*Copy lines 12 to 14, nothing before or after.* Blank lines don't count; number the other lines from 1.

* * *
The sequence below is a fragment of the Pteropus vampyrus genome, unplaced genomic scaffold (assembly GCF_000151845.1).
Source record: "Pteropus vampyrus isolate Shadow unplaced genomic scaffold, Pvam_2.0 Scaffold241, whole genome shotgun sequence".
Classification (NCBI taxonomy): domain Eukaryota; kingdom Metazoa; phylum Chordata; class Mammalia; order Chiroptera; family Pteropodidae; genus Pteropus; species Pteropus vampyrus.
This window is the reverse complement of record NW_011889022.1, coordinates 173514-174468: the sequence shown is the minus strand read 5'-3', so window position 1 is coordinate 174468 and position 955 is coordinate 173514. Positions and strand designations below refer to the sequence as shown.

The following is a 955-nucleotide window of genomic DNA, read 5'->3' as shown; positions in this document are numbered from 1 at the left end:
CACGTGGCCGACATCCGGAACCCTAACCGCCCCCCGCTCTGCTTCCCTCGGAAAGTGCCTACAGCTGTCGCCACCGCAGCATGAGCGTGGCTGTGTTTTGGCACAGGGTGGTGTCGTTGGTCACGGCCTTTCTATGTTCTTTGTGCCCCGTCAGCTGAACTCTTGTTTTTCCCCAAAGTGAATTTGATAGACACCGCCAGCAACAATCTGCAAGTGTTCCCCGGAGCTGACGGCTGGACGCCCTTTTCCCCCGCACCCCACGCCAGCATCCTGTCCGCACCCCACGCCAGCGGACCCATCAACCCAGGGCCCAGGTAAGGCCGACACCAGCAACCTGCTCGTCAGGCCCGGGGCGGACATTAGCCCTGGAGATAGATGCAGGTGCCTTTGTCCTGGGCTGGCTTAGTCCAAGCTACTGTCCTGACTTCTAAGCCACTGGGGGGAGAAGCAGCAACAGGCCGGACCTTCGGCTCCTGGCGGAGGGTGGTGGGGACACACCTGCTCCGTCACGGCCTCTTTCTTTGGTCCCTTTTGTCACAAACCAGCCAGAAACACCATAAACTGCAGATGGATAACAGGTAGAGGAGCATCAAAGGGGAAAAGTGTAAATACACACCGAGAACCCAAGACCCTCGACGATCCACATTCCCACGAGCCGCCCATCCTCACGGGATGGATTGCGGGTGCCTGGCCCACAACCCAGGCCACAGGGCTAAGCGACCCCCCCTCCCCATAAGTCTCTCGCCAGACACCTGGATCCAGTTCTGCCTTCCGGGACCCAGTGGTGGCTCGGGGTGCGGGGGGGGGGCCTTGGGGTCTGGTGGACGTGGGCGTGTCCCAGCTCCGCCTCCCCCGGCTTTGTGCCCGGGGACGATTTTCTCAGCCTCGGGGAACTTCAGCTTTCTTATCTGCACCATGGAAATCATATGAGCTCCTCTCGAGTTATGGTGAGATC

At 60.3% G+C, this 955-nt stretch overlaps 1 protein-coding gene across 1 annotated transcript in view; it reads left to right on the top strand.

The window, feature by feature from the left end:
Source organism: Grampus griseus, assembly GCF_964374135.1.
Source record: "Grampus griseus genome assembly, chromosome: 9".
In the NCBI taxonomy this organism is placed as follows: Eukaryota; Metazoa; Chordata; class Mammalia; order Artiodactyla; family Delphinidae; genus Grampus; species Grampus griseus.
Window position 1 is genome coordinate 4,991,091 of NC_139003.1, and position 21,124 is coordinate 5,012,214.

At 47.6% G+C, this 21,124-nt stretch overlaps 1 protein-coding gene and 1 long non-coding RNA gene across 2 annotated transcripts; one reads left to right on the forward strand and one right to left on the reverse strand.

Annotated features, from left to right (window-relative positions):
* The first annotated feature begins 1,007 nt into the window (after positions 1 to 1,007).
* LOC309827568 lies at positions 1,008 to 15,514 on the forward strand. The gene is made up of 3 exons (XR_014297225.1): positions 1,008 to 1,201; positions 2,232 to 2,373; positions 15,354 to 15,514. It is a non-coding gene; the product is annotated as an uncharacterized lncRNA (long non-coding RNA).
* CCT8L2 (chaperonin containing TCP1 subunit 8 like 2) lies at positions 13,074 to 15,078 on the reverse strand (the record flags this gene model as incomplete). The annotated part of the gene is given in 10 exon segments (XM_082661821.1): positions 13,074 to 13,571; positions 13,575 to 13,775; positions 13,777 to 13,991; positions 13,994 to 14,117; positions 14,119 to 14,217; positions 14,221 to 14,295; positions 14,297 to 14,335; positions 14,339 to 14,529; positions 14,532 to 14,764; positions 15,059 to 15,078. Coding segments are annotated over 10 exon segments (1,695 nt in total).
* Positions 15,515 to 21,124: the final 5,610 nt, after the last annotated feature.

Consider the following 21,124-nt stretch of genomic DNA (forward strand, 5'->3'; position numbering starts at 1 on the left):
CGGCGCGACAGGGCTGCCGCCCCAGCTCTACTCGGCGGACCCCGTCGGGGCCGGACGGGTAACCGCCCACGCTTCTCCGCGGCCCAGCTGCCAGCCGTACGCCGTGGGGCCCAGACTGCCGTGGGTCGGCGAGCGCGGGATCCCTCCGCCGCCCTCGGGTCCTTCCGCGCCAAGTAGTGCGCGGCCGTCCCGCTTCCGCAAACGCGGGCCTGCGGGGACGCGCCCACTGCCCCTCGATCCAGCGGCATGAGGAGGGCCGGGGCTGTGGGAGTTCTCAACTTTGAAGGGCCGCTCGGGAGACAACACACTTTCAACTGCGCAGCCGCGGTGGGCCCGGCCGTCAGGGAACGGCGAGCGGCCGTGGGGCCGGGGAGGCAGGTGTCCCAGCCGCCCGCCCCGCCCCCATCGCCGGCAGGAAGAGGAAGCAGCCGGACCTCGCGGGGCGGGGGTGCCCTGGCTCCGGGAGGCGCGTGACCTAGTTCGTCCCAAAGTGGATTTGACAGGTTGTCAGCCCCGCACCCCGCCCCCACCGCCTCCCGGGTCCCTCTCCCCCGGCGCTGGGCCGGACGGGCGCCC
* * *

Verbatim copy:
Window position 1 is genome coordinate 4,991,091 of NC_139003.1, and position 21,124 is coordinate 5,012,214.

At 47.6% G+C, this 21,124-nt stretch overlaps 1 protein-coding gene and 1 long non-coding RNA gene across 2 annotated transcripts; one reads left to right on the forward strand and one right to left on the reverse strand.

Annotated features, from left to right (window-relative positions):